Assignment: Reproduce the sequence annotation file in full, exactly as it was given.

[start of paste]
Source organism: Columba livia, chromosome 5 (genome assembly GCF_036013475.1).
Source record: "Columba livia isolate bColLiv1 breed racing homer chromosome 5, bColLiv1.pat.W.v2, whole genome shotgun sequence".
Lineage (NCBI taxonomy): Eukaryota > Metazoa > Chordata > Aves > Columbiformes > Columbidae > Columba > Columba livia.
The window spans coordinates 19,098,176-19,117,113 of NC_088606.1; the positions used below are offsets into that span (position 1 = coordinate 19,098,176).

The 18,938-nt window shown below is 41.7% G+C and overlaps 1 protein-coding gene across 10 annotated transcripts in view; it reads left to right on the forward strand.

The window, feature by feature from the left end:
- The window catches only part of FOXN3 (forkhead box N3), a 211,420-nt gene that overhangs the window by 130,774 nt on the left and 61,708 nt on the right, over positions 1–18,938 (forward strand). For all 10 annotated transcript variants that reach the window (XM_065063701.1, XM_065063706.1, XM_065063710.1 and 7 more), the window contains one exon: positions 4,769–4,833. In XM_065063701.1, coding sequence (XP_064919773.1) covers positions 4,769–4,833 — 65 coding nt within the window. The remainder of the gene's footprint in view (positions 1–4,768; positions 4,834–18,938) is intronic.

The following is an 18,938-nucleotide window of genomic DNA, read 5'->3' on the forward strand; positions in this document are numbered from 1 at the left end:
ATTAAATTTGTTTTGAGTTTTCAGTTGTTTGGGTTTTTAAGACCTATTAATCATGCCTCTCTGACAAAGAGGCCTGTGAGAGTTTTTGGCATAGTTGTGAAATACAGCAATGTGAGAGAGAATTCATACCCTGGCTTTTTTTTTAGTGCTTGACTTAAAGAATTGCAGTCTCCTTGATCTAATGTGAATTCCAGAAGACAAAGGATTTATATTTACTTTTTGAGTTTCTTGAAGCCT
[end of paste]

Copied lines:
Source organism: Columba livia, chromosome 5 (genome assembly GCF_036013475.1).
Source record: "Columba livia isolate bColLiv1 breed racing homer chromosome 5, bColLiv1.pat.W.v2, whole genome shotgun sequence".
Lineage (NCBI taxonomy): Eukaryota > Metazoa > Chordata > Aves > Columbiformes > Columbidae > Columba > Columba livia.
The window spans coordinates 19,098,176-19,117,113 of NC_088606.1; the positions used below are offsets into that span (position 1 = coordinate 19,098,176).

The 18,938-nt window shown below is 41.7% G+C and overlaps 1 protein-coding gene across 10 annotated transcripts in view; it reads left to right on the forward strand.

The window, feature by feature from the left end:
- The window catches only part of FOXN3 (forkhead box N3), a 211,420-nt gene that overhangs the window by 130,774 nt on the left and 61,708 nt on the right, over positions 1–18,938 (forward strand). For all 10 annotated transcript variants that reach the window (XM_065063701.1, XM_065063706.1, XM_065063710.1 and 7 more), the window contains one exon: positions 4,769–4,833. In XM_065063701.1, coding sequence (XP_064919773.1) covers positions 4,769–4,833 — 65 coding nt within the window. The remainder of the gene's footprint in view (positions 1–4,768; positions 4,834–18,938) is intronic.

The following is an 18,938-nucleotide window of genomic DNA, read 5'->3' on the forward strand; positions in this document are numbered from 1 at the left end:
ATTAAATTTGTTTTGAGTTTTCAGTTGTTTGGGTTTTTAAGACCTATTAATCATGCCTCTCTGACAAAGAGGCCTGTGAGAGTTTTTGGCATAGTTGTGAAATACAGCAATGTGAGAGAGAATTCATACCCTGGCTTTTTTTTTAGTGCTTGACTTAAAGAATTGCAGTCTCCTTGATCTAATGTGAATTCCAGAAGACAAAGGATTTATATTTACTTTTTGAGTTTCTTGAAGCCT